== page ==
Friday, May 15, 2009

Commands and Communication

"Training your dog's nose" may be an inaccurate title. The average dog knows how to use his nose just fine, just as readily and easily as you use your eyes. The trick is not in teaching his nose; it's teaching him a vocabulary.

My last scenting dog, Sunny, started off with "Search" to find airborne scent and "Find another one." The latter was useful for tracking: find another thing with the tracklayer's scent on it, and another, and another -- surprise! Those footprints in between link them up. From there we developed "Track."

What I didn't specifically train for some time was article search without a connecting track. However, one fine day, I needed to have a key in my car to run the air conditioner and another to lock it while I was not in it. In finally shutting everything down and leaving the car, I lost one of the two keys. Several hours later, returning to the car, I discovered this. Note: gray plastic-and-steel key, gray parking lot, nighttime with depth-perception-destroying sodium lights. I went home and collected Sunny, then went back.

I showed her my keyring and told her "Take scent," a command she already knew. Then I pointed to the ground as though we were tracking and said "Search" as though we were air-scenting. She looked puzzled for a moment, thoughtful for a second moment, then put her nose down and began casting around.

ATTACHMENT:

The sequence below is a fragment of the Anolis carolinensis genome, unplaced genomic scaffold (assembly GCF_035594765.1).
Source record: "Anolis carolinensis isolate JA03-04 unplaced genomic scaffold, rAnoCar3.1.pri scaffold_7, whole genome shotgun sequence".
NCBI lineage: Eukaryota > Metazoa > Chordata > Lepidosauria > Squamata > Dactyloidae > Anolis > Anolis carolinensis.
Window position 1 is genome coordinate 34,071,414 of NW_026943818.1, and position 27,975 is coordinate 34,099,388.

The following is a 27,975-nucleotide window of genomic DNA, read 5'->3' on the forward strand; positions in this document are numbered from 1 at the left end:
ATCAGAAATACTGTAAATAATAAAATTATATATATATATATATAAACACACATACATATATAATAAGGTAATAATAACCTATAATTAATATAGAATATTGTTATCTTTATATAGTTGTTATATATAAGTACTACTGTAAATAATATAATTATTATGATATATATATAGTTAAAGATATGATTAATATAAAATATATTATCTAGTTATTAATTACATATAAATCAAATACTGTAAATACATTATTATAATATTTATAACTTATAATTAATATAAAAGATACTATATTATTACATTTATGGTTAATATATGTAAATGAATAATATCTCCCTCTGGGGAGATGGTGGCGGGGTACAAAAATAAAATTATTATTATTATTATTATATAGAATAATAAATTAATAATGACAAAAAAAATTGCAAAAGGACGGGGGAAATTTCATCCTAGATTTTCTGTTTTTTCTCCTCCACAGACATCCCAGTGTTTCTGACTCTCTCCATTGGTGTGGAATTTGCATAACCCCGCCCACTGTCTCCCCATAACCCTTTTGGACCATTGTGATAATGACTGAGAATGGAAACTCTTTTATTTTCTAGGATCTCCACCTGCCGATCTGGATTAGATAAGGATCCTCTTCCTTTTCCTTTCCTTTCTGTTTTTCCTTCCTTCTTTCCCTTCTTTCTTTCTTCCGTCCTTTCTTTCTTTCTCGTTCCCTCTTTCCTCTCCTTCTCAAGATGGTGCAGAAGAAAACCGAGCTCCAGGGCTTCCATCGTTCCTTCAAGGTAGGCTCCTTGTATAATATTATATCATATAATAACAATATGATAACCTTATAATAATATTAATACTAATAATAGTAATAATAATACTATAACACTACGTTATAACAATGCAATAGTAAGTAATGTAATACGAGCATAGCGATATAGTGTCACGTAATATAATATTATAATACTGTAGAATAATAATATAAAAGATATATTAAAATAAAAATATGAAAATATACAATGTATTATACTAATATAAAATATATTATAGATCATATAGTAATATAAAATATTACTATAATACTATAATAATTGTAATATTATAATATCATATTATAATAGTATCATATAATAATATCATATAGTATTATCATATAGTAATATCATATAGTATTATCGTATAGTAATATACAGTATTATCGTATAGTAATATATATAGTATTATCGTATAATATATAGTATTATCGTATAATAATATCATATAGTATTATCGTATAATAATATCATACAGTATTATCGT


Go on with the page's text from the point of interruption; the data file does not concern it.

A few sweeps of the nose later, she took a few steps straight ahead, looked back at me to say quite plainly, "Is this what you wanted? You need new glasses," and lay down on my key. Twelve feet from where we'd started, it had been completely invisible to me. To her, it stood out just fine. Since we could communicate pretty well, she had figured out the key was probably what I'd had in mind, and since I use positive training, she was willing to take a chance on guessing.

When evaluating a training system, whether for scentwork or otherwise, it's worth asking, "What else can I get from this?" In this case, by working from a "Find another one" tracking system from Mary Adelman's method and also making sure my dog knew air scent was a useable and viable option, I "bought two, got article search free." Later, when we took up trailing, which relies on air scent deposited along any surface to which skin rafts can stick, it was far less work than it would have been starting from scratch because my dog knew about scent flows and footprints. Extending the metaphor, we took trailing at a discount.

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